Son of Charles Logie Armstrong and Marjory (Margery) Ferguson (Armstrong)
|Managed by:||Private User|
Historical records matching James Armstrong
About James Armstrong
1881-1890 (Volume XI)
ARMSTRONG, JAMES SHERRARD, lawyer and judge; b. 27 April 1821 at Sorel, Lower Canada, son of Captain Charles Logie Armstrong and Marjory (Margery) Ferguson; m. probably in 1847 Marie-Anne-Charlotte Olivier, niece of François Boucher, seigneur of Carufel and of part of the seigneury of Maskinongé; d. 23 Nov. 1888 at Sorel.
James Sherrard Armstrong descended from loyalists who had settled at Yamachiche, Que., in the autumn of 1778 [see Conrad Gugy*]. Called to the bar on 12 Feb. 1844, he practised law in Montreal for four years, and was soon interested in landed property. On 22 Sept. 1848 he bought the sub-fief of Hope (Saint-Didace, Que.) and rented from Charles Edward Dunn, owner of the seigneury of Lanaudière, the manor-house and mills in the concession of Crête-de-Coq (Sainte-Ursule, Que.). He went to live there at the end of 1848 but in 1857 decided to move to Sorel, where he remained for the major part of his career as a lawyer. In 1864 he was appointed deputy public prosecutor for the attorney general in the district of Richelieu, and in 1867 he formed a law partnership with Charles-Ignace Gill, who later became a judge of the Superior Court.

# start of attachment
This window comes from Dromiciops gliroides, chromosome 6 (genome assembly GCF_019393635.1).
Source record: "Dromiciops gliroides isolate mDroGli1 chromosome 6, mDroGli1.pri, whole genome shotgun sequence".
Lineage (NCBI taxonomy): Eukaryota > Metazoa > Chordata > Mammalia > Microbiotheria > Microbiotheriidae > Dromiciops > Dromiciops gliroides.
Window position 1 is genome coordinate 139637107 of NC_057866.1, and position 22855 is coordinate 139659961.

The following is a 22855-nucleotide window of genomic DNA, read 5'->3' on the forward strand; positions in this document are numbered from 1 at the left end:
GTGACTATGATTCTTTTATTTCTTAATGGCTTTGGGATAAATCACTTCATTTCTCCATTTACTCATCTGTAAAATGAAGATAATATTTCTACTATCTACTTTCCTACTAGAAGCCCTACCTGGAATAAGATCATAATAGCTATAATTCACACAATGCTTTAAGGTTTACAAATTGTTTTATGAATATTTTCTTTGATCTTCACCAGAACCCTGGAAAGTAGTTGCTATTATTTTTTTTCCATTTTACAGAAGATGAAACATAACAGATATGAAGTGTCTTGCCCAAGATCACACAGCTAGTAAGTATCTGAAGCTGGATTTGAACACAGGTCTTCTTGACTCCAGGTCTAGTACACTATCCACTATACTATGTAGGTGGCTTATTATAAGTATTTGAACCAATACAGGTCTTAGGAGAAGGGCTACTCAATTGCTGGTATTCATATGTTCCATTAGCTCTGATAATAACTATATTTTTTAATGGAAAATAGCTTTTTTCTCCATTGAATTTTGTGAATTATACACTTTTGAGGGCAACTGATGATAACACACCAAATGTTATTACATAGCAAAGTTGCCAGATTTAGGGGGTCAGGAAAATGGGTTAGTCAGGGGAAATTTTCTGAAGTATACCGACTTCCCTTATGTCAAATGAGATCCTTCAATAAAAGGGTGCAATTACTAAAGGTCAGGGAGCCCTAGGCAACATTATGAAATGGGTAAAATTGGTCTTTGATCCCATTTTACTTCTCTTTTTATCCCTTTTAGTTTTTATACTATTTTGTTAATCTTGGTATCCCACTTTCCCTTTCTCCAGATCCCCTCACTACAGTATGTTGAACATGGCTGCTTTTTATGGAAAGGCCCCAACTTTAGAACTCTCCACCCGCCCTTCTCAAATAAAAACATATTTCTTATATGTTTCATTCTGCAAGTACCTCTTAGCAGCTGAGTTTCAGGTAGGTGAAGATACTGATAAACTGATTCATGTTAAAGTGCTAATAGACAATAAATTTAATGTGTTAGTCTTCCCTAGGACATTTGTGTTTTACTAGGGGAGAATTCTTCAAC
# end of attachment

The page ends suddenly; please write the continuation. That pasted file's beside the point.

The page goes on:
Legal practice did not keep Armstrong from a continuing interest in landed property. In addition to the Hope fief, which he retained until his death, in 1871 he bought the rights to cens et rentes from the Sorel seigneury, and in 1885 the same rights for the Gentilly seigneury. He sold these rights on 15 July 1886. For several years he was also president of the Montreal-Sorel railway.